Jog-free Sock Stripes & Getting Two Pairs of Socks from 100g of Yarn
I have been on quite a journey up to this point, having only started knitting socks in January this year.
Encouraged by the purchase of sock yarn from John Arbon Textiles at Woolfest, back in March 2015 I signed up for a three week sock knitting course with Winwick Mum (Christine Perry) at Black Sheep Wools, near Warrington.
It made sense that my second pair of socks used the lovely Alpaca Sock Yarn in charcoal (toes, heels and rib) and the moss colourway for the main body. Lovely socks, great project, not enough moss green left to make a second pair (300m per 100g) as I was left with 44.9g.
So then I started to wonder how many stripes I could add to the cuff of my sock to get two pairs out of 100g of Alpaca Sock Yarn? Luckily (!) I had just bought some of John Arbon's Exmoor Sock Yarn in Blossom (400m per 100g) which should allow me to make at least two pairs of socks because of the additional meterage and by using the same charcoal for the stripes I could accurately judge the weight of the stripes. Let the sock-off begin.
I found that each stripe in the Alpaca Sock Yarn (charcoal colour) weighed just under 1g. Therefore, each sock would use an additional 3g which more importantly meant that in a pair of socks I could use just 49g of the main colour of Alpaca Sock Yarn. This is a great result because it means that using my standard sock pattern (60 stitches, 55 rows to heal, 55 rows for sole to toe decrease) I can get two pairs of socks from one skein of 300m per 100g of yarn. It is a bit yarn chickeny, but I like to live on the edge!
What I hadn't expected to happen was the resulting, falling down the rabbit hole of creating the perfect jogless stripe.
Sock one clearly shows that stripes in two colourway socks are rather handsome but some form of technique is required to make the stripes jogless. In sock one I had simply changed colours, aware that there would be some jogging but unaware how bad it would be.
Hmmm. Time to look up some techniques...
The first blog post that I came across was this one: http://techknitting.blogspot.co.uk/2007/01/jogless-stripes.html and so I attempted the 'Jogless Stripe How-To' on sock number two. Now this may work for some people (it certainly looked neat in the pictures within the blog) but it wasn't accurate enough for my knitting, so I continued searching.
After a while I came across this page on Craftsy - Knitting Jogless Stripes in the Round: A Tutorial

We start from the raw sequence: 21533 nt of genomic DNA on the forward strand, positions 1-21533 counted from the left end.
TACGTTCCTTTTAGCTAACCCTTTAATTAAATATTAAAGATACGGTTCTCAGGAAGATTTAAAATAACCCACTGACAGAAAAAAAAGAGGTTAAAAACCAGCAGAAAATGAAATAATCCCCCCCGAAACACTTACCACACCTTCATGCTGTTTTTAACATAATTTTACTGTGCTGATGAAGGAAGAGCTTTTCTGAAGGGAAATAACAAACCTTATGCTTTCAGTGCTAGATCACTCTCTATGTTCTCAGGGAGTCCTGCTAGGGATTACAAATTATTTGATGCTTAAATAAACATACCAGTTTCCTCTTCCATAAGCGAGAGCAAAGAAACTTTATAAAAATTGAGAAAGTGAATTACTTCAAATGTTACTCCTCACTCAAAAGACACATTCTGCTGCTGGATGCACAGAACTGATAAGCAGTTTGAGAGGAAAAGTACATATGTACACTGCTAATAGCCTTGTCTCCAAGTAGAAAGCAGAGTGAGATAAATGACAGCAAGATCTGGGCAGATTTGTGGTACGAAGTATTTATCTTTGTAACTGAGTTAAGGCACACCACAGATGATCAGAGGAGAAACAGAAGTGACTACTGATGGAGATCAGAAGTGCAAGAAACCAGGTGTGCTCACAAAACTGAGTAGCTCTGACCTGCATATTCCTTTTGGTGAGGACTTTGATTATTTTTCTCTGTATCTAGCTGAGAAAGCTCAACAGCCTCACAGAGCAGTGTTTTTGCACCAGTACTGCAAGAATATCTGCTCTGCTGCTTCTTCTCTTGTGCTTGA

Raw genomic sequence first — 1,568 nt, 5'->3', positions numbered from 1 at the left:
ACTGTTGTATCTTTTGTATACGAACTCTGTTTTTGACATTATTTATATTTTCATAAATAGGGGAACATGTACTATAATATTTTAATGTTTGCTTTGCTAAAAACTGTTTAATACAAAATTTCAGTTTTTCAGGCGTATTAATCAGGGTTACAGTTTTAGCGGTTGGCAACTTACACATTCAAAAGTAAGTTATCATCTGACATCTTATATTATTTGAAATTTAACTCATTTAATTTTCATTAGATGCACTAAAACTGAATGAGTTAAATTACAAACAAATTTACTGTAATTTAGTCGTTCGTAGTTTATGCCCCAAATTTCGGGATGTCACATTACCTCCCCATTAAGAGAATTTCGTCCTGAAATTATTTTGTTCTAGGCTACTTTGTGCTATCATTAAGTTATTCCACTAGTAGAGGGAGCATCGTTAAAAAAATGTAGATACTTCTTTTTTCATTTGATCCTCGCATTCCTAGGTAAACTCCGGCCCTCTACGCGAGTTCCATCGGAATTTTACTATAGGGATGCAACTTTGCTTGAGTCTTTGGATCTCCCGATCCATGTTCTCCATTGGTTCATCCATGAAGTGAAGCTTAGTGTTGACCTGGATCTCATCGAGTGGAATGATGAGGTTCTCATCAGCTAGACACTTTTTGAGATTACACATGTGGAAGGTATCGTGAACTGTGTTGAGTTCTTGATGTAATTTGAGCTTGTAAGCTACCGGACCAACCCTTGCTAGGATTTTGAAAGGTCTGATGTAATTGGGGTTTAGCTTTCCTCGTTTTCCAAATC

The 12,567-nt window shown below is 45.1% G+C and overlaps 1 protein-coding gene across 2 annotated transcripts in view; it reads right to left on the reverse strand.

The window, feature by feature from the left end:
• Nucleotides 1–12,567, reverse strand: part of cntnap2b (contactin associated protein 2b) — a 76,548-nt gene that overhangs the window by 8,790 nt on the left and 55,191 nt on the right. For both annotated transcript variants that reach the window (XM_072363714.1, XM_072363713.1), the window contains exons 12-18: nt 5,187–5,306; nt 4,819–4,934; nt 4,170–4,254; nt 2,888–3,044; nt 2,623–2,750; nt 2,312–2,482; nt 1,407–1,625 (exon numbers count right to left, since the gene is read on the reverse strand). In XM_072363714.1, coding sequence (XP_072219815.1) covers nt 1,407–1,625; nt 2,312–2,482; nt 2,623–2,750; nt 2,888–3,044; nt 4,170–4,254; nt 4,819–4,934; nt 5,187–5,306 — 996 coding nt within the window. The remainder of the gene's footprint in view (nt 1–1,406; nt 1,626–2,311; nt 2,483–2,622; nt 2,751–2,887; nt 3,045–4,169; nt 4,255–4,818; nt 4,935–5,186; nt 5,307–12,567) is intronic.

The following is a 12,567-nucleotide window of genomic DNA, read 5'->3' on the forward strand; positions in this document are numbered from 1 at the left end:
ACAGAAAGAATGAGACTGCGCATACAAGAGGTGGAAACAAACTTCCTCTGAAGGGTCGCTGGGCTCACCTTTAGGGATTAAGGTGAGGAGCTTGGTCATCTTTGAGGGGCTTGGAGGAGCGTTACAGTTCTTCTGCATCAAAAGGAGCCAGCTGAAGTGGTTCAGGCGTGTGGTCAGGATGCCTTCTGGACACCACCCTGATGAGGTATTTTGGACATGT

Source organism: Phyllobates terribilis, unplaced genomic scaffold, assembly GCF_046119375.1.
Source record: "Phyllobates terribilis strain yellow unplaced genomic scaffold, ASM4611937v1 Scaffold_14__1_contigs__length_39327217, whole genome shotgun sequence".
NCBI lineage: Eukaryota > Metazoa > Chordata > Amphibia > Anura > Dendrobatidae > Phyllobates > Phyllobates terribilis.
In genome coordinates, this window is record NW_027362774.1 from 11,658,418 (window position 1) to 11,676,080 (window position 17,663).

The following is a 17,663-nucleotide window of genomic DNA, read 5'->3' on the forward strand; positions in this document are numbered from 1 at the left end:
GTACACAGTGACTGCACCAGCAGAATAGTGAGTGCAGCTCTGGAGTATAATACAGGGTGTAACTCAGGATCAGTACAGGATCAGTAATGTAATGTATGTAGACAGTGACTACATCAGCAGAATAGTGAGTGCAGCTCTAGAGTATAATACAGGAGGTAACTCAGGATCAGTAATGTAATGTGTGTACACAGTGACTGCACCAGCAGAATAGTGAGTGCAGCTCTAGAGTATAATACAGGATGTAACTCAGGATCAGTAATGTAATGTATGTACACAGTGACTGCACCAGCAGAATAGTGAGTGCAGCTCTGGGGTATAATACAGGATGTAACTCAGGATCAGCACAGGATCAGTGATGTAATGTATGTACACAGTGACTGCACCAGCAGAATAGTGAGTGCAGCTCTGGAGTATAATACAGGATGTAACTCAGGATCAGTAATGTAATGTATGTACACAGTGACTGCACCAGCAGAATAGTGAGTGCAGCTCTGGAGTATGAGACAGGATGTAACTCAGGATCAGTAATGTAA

So, for sock three I used the Craftsy method and saw much better results. I used the elongated stitch in sock three and kept the marker in the same place. One of the things that this Craftsy Tutorial doesn't cover is whether or not to carry your yarn up. Given that this was sock three, I decided not to cut the yarn but carry it up to the next stripe (not a massive issue given that each stripe was only four rows deep).
Sock Four - The Ultimate Technique
My final chance to try to perfect the jogless sock stripe, using the same yarn. Using the Craftsy Tutorial as my basis, here is how I created my jogless socks stripes:
1 - Knit one round in the new colour (you will need a place marker if you aren't already using one). Cut the old colour, leaving enough of a tail to sew in when finished.
2 - Remove your place marker and using the right hand needle, lift the stitch from the row below up onto the left needle.
3 - Knit the lifted stitch and the first stitch of the new round, together (K2tog).
4 - Add your place marker. This effectively means that next time you elongate a stitch, it won't be in line with the previous lifted stitch because you have moved the place marker over by one stitch.
5 - Knit as many rounds as required in your new colour. I tend to change colour every four rounds to make three contrasting stripes.
6 - When you have finished with the new colour stripes, you simply cut your yarn (leaving a tail) and start using the previous colour and repeat from Step 1 to 5 as many times as required.
By following the above steps and changing two key things:
1 - Moving the elongated stitch over by one stitch within each stripe/colour change over.
2 - Cutting the yarn and not carrying it up inside the sock.
I feel like I have achieved a very decent seamless sock stripe. There is more work involved in having to sew in all of the colour change-over ends but I think it is worth it because the loose ends allow you to manipulate the stitches and neaten the stripes up before you sew in the ends.
As for the original question of whether or not I can knit two pairs of socks from John Arbon Alpaca Sock Yarn, the answer is now yes, and I just need to buy some more of it. Never a hardship!